Iran: We Don't Officially Know About That

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August 9, 2007: In Iraq, the U.S. surge offensive has turned to Iranian supported terror groups, and dozens of terrorists have been killed or captured in the last week, along with documents and Iranian made weapons. In addition, the Iraqi government is becoming increasingly alarmed at what appears to be an Iranian backed assassination campaign that is picking off moderate Shia religious leaders, and their aides. This is a tactic reminiscent of Saddam Hussein, and in character for Iranian religious fanatics. Iran denies such support for this dirty business, but there it is. The Iranian government can make these denials with a straight face because of the way factions control different parts of the government. The Islamic radicals, in particular, are left alone as they pursue all manner of special projects. Fomenting terrorism and rebellion in foreign countries is one Islamic radical activity the Iranian government would rather not officially know about.

Another growing problem is the growing disparity between the military power of Iran and its Arab rivals on the other side of the Persian (or Arabian, depending on who you ask) Gulf. Recently the U.S. announced it would sell two billion dollars worth of new weapons a year to Saudi Arabia, for the next decade. Add to that a billion or so dollars worth of new weapons bought by other Arab Gulf states, and you have a growing disparity in weapons quality. For the last two decades, Iran was forced to smuggle in a few hundred million dollars worth of weapons and spare parts a year. Various embargos, in response to Iran's support for Islamic terrorism, has reduced the Iranian armed forces to a sorry state. Iranian propaganda (mostly about a flourishing, but largely ramshackle, domestic arms industry) notwithstanding, the Iranian armed forces are equipped with elderly, poorly maintained weapons, used by troops who don't get much opportunity to train with them. That's because of the fuel shortage, and the inept way the clerical dictatorship mismanages the economy.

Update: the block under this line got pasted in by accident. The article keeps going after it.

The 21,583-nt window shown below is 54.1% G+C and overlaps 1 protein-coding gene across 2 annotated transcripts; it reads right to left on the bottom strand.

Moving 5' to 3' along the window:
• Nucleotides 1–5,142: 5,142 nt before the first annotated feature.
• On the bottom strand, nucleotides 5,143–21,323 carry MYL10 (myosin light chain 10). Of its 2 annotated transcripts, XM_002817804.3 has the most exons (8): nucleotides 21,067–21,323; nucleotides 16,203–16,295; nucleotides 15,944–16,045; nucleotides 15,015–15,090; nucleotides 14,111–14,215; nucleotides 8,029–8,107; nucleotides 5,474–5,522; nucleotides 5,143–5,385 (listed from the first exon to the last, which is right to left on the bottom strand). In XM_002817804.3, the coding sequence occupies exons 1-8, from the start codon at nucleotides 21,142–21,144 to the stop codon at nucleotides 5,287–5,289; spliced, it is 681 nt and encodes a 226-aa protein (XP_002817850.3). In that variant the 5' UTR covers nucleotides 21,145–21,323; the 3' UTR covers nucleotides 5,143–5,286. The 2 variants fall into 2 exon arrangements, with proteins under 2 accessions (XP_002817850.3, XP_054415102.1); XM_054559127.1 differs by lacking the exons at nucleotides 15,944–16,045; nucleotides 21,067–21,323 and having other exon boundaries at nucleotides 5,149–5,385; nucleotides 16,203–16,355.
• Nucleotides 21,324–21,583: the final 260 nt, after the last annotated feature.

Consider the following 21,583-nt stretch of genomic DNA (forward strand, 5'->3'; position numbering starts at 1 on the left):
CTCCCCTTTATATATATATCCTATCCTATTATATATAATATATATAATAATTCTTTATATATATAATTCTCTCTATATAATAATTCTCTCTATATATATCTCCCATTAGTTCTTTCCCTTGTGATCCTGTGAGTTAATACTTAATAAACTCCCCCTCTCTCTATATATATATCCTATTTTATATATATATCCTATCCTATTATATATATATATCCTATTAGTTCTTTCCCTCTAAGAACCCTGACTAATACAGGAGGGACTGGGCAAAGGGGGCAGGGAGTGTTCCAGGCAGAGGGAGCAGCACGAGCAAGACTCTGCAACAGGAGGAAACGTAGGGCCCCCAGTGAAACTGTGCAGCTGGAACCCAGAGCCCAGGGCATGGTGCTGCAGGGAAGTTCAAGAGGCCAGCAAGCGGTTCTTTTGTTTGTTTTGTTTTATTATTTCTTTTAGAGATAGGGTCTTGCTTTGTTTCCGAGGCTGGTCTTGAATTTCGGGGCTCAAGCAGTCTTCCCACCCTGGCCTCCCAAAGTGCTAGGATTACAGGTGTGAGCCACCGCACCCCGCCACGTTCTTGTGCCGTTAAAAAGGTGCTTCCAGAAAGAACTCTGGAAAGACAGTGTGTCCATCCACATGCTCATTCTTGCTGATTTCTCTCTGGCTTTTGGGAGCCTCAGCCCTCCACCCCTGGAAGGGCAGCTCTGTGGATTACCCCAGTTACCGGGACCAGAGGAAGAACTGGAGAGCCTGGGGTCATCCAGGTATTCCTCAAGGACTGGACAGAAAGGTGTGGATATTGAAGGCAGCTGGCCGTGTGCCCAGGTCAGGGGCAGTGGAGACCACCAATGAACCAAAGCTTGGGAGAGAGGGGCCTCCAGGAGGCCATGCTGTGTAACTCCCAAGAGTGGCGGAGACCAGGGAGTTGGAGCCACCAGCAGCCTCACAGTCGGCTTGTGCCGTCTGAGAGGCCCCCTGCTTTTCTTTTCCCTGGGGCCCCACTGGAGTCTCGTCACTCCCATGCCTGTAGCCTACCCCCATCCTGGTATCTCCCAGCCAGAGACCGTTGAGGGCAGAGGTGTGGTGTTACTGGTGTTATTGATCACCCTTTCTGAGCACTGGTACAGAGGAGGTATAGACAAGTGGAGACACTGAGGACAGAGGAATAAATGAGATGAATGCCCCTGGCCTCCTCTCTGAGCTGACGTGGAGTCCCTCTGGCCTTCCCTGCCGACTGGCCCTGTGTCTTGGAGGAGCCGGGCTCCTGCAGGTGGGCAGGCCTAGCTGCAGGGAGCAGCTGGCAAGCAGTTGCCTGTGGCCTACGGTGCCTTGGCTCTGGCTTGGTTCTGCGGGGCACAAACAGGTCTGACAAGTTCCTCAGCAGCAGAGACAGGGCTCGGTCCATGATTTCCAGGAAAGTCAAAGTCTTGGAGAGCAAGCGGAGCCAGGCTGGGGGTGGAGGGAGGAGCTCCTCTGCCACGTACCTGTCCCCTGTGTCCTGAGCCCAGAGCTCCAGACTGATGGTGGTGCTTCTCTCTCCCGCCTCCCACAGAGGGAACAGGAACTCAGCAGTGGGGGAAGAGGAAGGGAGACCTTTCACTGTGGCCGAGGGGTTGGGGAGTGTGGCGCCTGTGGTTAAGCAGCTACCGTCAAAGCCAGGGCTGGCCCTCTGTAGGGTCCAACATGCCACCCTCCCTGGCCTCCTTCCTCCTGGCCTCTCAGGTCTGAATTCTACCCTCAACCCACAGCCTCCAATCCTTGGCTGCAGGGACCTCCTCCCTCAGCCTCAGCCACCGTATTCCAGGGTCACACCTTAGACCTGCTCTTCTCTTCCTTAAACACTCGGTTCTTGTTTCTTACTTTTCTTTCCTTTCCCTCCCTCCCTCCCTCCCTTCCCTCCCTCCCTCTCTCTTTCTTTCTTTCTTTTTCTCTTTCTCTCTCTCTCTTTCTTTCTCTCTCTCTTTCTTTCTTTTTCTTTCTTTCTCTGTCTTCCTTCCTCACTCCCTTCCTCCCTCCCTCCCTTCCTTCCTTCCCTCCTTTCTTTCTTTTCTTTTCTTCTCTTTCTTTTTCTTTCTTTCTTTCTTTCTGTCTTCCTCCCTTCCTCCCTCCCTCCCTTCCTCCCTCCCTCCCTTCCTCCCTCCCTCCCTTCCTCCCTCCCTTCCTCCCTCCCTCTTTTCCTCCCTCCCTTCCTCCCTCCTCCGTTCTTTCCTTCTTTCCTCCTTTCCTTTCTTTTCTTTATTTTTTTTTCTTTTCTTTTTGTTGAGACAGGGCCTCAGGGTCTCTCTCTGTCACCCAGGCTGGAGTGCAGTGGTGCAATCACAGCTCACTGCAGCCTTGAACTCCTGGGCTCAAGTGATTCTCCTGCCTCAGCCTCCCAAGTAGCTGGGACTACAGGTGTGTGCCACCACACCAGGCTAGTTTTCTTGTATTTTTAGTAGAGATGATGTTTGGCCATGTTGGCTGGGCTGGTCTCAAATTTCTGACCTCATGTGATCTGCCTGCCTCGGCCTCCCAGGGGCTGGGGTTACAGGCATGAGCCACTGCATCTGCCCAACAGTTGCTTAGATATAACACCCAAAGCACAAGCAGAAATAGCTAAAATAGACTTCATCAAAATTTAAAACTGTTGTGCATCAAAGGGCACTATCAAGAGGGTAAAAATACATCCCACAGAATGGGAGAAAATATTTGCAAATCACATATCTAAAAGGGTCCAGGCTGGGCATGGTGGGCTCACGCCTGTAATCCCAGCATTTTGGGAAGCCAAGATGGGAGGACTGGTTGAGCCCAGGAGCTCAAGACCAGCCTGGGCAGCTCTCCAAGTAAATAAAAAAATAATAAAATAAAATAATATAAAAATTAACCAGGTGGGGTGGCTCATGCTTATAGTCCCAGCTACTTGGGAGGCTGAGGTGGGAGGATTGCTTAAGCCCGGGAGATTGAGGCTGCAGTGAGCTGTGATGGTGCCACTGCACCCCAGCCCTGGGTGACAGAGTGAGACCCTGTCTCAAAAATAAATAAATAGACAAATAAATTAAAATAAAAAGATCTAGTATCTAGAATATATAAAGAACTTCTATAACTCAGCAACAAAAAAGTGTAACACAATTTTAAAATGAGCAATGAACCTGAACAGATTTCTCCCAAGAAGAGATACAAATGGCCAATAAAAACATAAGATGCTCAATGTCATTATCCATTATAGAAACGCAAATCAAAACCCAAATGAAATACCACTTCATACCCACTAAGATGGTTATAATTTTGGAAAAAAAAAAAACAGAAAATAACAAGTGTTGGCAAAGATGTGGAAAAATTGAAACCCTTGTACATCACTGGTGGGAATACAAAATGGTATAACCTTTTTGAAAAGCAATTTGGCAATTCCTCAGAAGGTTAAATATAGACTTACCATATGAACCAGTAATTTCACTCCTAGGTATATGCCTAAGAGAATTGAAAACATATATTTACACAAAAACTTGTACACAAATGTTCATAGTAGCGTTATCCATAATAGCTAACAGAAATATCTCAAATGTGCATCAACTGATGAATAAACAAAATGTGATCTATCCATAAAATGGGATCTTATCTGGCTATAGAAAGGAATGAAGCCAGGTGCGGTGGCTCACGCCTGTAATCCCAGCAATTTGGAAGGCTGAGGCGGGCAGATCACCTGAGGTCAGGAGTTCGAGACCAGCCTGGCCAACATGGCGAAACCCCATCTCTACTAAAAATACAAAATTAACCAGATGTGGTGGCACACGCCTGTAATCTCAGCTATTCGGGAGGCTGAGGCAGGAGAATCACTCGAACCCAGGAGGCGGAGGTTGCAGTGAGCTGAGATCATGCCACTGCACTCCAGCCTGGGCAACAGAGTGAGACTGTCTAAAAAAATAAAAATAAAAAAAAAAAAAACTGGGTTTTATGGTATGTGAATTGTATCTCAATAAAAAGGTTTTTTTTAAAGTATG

Iran does have a military edge in that they are the traditional regional badasses. Iranian warriors have been kicking serious local butt for thousands of years. That means something. But Arabs were encouraged at how Iraq held off the Iranians for several years in the 1980s, and forced the Iranians to accept a ceasefire. In Arab eyes, the Iranians are dangerous, but not invincible. However, if Iran gets nuclear weapons, a certain degree of invincibility comes along with that.

The war against younger Iranians continues, with a spectacular raid, by the religious police, on a rock concert held in the suburbs of the capital. Over 200 people were arrested. In lesser actions, the religious police continue to round up young men and women who are not acting, or appearing, as good young Moslems should. Young Iranians complain about this treatment, but are not yet moved to do anything about it. Thus the government shows how it prefers to be feared, if it cannot be respected.

Meanwhile, there is confusion in the east. Iran wants cooperation from Afghanistan, to help stop drug smuggling by Afghan gangs. Iran has several million opium and heroin addicts, and this problem is getting worse. The drugs are coming from Afghanistan. One anti-drug tactic involved about twenty percent of the million illegal Afghan migrants in Iran getting expelled recently, much to the displeasure of the Afghan government. But the Iranian government has cooperated by carrying out economic development projects in western Afghanistan. On the surface, Iranian and Afghan officials get along and cooperate along the border. Unofficially, radical factions in the Iranian government support terrorism inside Afghanistan.

 

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